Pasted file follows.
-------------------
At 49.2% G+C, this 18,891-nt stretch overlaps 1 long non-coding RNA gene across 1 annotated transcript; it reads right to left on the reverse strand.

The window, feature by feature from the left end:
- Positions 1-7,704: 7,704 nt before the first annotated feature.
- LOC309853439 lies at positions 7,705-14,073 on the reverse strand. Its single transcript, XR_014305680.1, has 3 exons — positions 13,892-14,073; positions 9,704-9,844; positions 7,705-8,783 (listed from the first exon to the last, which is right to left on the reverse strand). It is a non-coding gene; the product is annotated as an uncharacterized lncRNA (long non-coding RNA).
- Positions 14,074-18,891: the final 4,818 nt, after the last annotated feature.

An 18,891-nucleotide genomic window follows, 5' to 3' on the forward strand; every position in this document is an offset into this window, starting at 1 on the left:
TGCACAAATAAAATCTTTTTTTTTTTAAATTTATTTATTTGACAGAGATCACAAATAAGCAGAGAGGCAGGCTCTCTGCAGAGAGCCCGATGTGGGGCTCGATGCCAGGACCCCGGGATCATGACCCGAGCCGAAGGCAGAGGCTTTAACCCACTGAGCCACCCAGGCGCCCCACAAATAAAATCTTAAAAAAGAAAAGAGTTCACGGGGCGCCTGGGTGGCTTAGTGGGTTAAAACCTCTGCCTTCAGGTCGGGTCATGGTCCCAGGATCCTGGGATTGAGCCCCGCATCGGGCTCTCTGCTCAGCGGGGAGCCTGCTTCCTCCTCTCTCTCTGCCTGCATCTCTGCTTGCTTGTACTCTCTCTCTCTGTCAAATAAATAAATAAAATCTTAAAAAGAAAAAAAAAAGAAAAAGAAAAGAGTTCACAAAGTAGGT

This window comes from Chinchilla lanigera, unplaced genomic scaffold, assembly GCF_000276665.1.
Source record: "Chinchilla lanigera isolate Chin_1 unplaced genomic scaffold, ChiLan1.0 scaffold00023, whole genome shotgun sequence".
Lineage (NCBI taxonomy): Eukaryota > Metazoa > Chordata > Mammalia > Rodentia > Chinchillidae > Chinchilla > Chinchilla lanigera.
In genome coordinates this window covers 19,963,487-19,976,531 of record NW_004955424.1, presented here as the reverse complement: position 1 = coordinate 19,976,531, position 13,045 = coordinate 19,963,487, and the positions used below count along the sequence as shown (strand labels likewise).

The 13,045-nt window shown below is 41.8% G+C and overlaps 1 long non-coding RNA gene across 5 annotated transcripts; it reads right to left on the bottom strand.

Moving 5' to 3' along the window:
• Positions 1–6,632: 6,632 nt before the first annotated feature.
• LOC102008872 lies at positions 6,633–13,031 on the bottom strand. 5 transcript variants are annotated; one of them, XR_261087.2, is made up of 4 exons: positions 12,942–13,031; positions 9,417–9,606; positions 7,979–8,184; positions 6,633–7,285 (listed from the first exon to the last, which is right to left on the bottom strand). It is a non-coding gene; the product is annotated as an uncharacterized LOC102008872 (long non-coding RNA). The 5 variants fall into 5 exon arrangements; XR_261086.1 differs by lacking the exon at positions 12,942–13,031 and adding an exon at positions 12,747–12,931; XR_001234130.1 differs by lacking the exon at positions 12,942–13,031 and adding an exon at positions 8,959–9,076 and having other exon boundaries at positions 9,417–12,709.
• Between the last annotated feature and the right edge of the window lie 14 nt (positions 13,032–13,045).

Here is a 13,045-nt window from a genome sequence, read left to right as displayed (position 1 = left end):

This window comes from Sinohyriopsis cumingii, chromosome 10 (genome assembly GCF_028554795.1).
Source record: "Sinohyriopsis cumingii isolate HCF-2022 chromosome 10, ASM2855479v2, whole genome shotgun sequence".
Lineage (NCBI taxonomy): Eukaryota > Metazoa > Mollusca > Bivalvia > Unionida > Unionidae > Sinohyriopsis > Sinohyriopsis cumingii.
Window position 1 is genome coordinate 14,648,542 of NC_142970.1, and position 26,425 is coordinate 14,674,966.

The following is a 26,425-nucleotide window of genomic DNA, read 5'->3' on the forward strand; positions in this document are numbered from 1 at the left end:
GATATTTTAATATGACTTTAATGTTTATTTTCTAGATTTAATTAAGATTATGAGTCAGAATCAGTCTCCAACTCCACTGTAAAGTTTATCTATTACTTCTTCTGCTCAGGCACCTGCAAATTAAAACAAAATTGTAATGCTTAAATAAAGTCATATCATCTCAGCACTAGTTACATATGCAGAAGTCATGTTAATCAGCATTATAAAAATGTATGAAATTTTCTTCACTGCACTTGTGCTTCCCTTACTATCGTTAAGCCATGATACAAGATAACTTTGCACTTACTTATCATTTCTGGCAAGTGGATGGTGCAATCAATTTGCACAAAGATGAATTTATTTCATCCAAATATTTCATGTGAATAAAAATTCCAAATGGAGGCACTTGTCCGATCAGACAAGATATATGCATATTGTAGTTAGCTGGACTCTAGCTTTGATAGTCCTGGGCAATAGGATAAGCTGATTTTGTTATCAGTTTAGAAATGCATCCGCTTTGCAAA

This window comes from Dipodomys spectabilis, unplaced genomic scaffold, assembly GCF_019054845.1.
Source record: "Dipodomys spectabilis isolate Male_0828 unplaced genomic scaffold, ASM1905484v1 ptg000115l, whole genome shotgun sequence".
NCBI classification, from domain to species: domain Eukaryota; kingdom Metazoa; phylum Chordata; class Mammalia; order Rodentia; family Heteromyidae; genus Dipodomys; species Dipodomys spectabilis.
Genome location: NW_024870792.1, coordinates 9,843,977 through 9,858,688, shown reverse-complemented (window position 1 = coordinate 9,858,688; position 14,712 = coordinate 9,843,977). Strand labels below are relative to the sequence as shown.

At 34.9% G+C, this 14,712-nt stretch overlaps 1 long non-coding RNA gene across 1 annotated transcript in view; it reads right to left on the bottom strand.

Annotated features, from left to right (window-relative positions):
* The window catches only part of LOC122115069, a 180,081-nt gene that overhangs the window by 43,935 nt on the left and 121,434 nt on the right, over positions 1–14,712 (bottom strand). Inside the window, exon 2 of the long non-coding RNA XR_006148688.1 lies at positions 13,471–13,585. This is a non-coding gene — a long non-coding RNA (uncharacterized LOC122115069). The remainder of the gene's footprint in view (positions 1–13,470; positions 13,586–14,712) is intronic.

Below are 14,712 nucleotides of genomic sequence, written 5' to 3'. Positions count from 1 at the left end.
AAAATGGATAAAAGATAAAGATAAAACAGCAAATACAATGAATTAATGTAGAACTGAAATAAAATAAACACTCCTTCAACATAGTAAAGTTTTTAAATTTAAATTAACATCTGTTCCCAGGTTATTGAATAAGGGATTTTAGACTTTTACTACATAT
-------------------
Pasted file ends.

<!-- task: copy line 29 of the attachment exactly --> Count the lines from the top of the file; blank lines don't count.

Annotated features, from left to right (window-relative positions):